As Hispanics, we go through our own challenges and struggles but we find comfort in the fact that we do not go through the struggles of the black community. We also enjoy the comfort and privilege of living with lighter skin color. Hispanics are raised around the racism of darker-skinned Hispanics or Blacks. Even within our community, we see colorism as a huge issue. From personal experience, I (Jaqueline) grew up surrounded by people who would rather hold and hug me than my darker-skinned sister. Hispanics tend to associate ourselves with our own prejudices and racial injustices. The Hispanic community feels compelled to address our discrimination first and foremost. As young members of the Hispanic community, we aspire to challenge political and racial traditions. With this protest and march, we hope to encourage everyone to open up the conversation within the Hispanic community. It is important to acknowledge that while we go through our own struggles, the black community has been oppressed far longer than we have; as a united community, we need to come together and uplift our black brothers and sisters.
From the perspective of our non-POC organizers: Racial issues are a taboo subject in American society. This topic is difficult for the white community to reconcile our overt and indirect contributions to systemic racism. Our ancestry influenced the white privilege still prominent in our era. “White privilege” constructs this comfortable safe-house that we (as white people) can flee to when race-related conflict occurs. There is a privilege in walking away from discussions of racial injustice and police brutality. Though they may be difficult conversations to have, it is vital to listen and thus, understand.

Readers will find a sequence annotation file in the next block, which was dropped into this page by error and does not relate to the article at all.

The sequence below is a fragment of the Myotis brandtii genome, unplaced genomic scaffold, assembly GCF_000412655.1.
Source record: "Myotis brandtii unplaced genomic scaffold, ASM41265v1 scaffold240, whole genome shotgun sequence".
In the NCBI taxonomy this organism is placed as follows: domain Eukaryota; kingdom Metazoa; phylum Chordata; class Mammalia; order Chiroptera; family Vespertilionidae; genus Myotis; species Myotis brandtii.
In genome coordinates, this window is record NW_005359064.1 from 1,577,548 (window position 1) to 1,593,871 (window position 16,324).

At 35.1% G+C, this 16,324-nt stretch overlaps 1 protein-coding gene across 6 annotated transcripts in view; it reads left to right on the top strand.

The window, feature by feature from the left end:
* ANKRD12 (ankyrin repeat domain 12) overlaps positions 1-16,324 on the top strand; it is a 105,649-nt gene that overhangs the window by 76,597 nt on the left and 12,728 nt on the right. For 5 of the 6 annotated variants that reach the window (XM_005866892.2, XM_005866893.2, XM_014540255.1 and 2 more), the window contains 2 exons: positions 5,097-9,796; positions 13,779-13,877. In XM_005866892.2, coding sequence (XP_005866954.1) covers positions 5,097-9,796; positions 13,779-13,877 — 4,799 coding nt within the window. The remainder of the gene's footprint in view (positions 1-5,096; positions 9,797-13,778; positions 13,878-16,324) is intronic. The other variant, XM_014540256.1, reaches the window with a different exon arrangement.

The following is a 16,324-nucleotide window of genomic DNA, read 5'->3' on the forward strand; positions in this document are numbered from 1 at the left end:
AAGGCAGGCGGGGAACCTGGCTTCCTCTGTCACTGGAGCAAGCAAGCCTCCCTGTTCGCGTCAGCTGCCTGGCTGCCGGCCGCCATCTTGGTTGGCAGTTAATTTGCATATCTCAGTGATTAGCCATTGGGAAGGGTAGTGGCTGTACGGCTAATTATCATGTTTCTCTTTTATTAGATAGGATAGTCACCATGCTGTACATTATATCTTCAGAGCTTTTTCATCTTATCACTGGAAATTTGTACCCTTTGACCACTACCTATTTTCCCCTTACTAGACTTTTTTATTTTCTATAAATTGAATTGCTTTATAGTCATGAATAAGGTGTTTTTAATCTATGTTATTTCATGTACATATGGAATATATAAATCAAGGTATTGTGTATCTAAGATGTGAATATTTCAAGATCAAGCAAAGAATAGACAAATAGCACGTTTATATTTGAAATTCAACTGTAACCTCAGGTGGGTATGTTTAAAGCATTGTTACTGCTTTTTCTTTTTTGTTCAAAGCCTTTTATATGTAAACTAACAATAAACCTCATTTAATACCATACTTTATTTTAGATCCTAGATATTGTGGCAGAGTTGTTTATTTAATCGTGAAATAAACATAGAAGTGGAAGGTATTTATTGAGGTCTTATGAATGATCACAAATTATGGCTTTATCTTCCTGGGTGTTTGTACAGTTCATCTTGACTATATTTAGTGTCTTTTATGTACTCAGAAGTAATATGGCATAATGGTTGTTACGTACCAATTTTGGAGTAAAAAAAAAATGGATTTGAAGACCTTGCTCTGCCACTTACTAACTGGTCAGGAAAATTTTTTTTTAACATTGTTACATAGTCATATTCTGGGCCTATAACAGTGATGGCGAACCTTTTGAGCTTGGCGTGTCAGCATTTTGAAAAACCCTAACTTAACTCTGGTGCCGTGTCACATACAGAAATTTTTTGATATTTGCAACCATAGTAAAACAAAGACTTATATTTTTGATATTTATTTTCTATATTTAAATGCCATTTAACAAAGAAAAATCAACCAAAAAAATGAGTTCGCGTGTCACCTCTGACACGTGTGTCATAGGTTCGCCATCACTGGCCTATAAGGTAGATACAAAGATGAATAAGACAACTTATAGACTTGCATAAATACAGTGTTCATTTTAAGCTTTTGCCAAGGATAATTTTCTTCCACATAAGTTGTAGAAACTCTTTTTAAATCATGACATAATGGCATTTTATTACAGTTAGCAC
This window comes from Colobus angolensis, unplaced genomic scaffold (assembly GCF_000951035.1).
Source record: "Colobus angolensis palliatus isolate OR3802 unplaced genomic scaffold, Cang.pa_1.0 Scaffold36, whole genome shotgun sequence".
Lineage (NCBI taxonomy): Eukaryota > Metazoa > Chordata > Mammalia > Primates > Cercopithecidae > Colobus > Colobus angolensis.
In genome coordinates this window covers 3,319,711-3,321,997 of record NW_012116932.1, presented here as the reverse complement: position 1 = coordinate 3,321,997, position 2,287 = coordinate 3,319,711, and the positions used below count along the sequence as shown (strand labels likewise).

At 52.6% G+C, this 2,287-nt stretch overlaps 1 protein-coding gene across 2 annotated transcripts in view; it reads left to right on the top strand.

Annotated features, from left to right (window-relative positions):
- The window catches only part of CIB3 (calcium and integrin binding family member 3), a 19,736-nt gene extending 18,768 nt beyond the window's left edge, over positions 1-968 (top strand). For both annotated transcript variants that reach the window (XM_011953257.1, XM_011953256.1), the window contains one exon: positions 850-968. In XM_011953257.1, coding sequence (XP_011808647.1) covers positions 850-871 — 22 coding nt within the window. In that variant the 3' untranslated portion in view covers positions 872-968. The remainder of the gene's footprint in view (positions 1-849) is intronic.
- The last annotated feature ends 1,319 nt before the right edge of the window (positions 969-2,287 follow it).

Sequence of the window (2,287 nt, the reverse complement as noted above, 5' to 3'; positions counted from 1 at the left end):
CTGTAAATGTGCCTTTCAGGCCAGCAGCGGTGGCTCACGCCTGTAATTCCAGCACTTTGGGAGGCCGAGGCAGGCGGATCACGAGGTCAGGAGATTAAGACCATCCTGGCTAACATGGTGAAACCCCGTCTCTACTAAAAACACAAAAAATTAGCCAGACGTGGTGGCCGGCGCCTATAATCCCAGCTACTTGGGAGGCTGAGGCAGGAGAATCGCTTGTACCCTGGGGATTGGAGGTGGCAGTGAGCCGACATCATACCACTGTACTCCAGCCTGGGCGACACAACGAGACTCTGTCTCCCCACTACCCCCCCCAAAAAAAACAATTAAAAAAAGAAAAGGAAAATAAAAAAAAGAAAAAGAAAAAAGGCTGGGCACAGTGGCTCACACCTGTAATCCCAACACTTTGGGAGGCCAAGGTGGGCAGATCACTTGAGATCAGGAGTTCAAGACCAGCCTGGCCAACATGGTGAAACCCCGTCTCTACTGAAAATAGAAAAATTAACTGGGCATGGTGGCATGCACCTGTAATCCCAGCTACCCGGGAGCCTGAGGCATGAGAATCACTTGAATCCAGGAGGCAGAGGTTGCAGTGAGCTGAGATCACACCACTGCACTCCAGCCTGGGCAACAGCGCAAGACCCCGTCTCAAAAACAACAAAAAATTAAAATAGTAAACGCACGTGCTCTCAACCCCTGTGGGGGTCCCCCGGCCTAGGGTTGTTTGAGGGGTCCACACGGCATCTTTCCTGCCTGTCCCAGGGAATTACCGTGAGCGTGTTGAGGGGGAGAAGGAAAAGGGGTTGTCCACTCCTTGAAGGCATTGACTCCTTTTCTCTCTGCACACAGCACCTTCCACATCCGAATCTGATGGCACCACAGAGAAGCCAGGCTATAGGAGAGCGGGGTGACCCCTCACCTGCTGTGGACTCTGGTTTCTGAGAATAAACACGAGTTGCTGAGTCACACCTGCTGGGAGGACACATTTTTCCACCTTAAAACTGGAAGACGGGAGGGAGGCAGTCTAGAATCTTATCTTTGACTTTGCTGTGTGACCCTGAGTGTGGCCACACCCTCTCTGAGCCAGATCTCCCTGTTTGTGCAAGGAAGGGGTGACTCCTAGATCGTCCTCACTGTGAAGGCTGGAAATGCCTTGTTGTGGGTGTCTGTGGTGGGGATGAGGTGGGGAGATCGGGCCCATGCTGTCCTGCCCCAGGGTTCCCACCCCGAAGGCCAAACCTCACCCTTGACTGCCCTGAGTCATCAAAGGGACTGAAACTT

As part of their educational campaign, the young women also created a resource list that includes books and movies that provide insightful perspectives.
When selecting which books to put on our action list, we wanted to make sure we chose books that made clear points while still being understandable. We wanted to shine a light on the various struggles black people face—not just one. Our goal was to educate and bring awareness to the prejudice and racism seen in our community. This is why we chose to include books like “White Fragility” and “So You Want To Talk About Race”. We felt that these books allowed people to educate themselves about their own privilege while also allowing them to learn how to start engaging conversations about racism. Additionally, we included other books like “Between The World and Me” that showcase the rawness of being black in America through the format of a letter.
What are the issues you see here in Davie County?
There was a video circulating on social media platforms featuring former and current Davie High students kneeling on one another’s necks to prove they could endure 8 minutes of suffocation. The matter was addressed by Davie County School administration, though, examples of racism are still evident in our community. Down most streets, you can find a confederate flag decorating someone’s property or vehicle. The exclusive nature of our culture is not welcoming to the minority presence.
What do you want the people in this community to hear and to learn?
These are uncomfortable conversations but most often the uncomfortable conversations are the ones we need to have. We strive for the community to listen to the concerns of minorities. Their voices deserve to be heard, not silenced.